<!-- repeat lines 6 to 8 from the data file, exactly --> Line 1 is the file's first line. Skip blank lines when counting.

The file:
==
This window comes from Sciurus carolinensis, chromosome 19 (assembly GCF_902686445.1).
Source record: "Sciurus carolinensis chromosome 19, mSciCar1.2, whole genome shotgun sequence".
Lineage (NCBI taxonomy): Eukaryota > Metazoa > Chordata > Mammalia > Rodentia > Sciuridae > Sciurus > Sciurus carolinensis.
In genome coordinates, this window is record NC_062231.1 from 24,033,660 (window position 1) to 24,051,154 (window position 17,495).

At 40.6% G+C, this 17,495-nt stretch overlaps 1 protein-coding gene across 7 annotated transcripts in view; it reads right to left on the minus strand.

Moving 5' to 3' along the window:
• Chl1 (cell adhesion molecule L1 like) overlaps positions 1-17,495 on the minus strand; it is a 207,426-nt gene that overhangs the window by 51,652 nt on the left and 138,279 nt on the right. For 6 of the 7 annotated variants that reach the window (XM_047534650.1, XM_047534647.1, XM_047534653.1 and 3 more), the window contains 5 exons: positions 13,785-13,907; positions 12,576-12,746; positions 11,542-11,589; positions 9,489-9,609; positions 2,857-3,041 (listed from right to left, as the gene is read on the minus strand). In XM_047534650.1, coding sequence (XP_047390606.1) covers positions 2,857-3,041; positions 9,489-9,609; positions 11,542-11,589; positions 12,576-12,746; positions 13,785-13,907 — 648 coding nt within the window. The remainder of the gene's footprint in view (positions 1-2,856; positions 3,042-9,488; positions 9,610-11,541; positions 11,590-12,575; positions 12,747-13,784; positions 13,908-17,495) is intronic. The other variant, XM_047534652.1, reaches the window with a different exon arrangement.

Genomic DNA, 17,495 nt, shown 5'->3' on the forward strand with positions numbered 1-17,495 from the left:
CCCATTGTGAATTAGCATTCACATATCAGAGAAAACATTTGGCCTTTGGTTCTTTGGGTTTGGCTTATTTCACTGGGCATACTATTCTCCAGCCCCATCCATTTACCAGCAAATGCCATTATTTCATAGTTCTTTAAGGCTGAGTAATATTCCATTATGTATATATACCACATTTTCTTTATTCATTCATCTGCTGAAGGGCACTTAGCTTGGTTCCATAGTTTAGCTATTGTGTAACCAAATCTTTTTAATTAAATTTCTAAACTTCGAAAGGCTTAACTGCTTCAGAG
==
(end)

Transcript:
Moving 5' to 3' along the window:
• Chl1 (cell adhesion molecule L1 like) overlaps positions 1-17,495 on the minus strand; it is a 207,426-nt gene that overhangs the window by 51,652 nt on the left and 138,279 nt on the right. For 6 of the 7 annotated variants that reach the window (XM_047534650.1, XM_047534647.1, XM_047534653.1 and 3 more), the window contains 5 exons: positions 13,785-13,907; positions 12,576-12,746; positions 11,542-11,589; positions 9,489-9,609; positions 2,857-3,041 (listed from right to left, as the gene is read on the minus strand). In XM_047534650.1, coding sequence (XP_047390606.1) covers positions 2,857-3,041; positions 9,489-9,609; positions 11,542-11,589; positions 12,576-12,746; positions 13,785-13,907 — 648 coding nt within the window. The remainder of the gene's footprint in view (positions 1-2,856; positions 3,042-9,488; positions 9,610-11,541; positions 11,590-12,575; positions 12,747-13,784; positions 13,908-17,495) is intronic. The other variant, XM_047534652.1, reaches the window with a different exon arrangement.

Genomic DNA, 17,495 nt, shown 5'->3' on the forward strand with positions numbered 1-17,495 from the left: